RECOVERING THE PAST: This exhibition documents the consequences of World War 1 on Australian society.
RECOVERING THE PAST: This exhibition documents the consequences of World War 1 on Australian society. Contributed

Meandarra recovers the past with unique exhibition

PEERING into the eyes of soldiers long passed, you can't help but sense the weight of years stretching between you.

Now, in a stunning new exhibition, those black-and-white faces have been transported to the modern day.

Recovering the Past is a photographic exhibition by Ian Alderman, first displayed at the Palais des Nations in Geneva and also in the Flanders Fields Museum at Ypres.

It's on show now at the Meandarra ANZAC Memorial Museum.

Museum volunteer Pat McNamara said the exhibition had been travelling around Australia and the museum was incredibly fortunate to get the chance to be a part of its tour.

"It really is a powerful exhibition that explores the legacies of war long after the guns fall silent,” Mrs McNamara said.

The 25 images depict two groups of men, the first being members of Australian Imperial Force who fought in Flanders and in some of the worst battles of World War I.

The second group of men are modern Belgian personnel who operate ongoing bomb disposal efforts, collecting and destroying the millions of unexploded shells from World War I that remain in Flanders.

For Mrs McNamara, opening the exhibition pieces was an unforgettable experience.

"There's four big containers that they come out of and each one as we opened them up 'oh this is my favourite, oh this is my favourite',” she said.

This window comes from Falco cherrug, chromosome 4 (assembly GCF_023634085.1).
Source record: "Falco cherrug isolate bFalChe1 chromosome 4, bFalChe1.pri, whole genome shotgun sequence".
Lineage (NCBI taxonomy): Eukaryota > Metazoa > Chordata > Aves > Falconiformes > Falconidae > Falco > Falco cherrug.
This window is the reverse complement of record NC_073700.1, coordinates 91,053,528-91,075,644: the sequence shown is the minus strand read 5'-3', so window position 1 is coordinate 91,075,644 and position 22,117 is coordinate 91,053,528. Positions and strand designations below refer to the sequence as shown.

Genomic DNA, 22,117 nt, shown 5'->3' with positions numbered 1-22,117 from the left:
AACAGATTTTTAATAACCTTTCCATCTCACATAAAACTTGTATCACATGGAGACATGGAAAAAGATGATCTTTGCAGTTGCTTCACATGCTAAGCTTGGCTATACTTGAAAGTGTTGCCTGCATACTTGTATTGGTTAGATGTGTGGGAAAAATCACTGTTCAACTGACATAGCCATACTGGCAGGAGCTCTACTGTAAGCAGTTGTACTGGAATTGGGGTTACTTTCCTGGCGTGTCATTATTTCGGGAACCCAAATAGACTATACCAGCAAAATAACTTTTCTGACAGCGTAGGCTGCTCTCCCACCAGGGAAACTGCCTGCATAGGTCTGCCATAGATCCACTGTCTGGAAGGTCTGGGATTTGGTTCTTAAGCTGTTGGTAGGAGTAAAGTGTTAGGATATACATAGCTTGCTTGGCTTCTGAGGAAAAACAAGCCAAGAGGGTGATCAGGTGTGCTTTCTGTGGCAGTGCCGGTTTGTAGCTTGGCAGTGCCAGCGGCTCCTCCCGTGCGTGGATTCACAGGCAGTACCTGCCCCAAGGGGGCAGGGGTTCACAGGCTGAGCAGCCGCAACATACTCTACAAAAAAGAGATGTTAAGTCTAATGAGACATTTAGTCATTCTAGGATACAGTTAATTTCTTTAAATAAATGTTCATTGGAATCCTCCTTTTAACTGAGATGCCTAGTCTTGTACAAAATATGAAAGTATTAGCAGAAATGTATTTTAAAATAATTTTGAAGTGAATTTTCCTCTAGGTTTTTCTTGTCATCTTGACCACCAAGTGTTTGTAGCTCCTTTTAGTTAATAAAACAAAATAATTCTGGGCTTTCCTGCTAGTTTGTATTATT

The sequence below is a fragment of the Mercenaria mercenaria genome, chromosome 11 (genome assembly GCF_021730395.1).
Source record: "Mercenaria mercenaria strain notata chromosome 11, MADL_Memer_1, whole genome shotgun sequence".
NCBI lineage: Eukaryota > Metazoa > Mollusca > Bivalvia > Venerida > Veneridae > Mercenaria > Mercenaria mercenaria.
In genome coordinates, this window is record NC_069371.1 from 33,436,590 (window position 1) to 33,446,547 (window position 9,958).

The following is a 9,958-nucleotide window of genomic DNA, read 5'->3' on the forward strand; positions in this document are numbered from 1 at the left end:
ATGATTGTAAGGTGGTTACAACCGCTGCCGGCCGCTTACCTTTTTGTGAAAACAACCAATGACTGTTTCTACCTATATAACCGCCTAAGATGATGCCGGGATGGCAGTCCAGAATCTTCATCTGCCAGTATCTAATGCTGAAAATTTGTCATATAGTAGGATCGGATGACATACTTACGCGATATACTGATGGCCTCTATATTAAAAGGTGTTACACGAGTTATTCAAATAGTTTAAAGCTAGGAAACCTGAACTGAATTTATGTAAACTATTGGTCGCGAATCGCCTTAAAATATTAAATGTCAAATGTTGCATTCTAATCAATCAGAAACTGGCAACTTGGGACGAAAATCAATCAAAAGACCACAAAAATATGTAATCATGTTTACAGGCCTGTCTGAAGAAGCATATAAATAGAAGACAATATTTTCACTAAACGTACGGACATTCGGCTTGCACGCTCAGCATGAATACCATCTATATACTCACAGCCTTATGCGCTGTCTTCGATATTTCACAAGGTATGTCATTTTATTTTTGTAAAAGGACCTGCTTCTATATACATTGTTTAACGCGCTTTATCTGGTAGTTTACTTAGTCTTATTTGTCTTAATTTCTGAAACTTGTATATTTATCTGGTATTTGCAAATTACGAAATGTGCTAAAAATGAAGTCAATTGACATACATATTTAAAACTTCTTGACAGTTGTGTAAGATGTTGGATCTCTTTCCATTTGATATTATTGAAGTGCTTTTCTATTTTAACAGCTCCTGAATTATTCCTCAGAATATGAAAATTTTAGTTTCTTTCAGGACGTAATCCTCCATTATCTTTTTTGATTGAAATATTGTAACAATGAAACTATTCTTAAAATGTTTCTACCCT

"They are really amazing, you can just stand there and look at them and you see different things all the time, every time you look at one of the photos you see something you didn't see before.”

With a great-grandfather, father and a son who have served in the armed forces, Mrs McNamara has a special connection to the artwork.

"But I'm not the only one,” she said.

"A lot of people do, a lot of people did - they had grandfathers, great-grandfathers, a lot of them have uncles and fathers still in the armed forces.”

The exhibition is open for viewing, but the official opening is on July 19, the same day as the museum's 10th anniversary celebrations. Mrs McNamara said it had been fantastic to see the museum develop during the past decade, with so many volunteers getting involved in what has

become a key attraction for the town.

"It's a wonderful place for people to visit, very thought provoking.”

The museum is able to host the exhibition thanks to the Meandarra-Glenmorgan RSL sub-branch, which successfully applied to

the Department of

Veterans Affairs for sponsorship.

The official opening is Friday, July 19 from 1pm.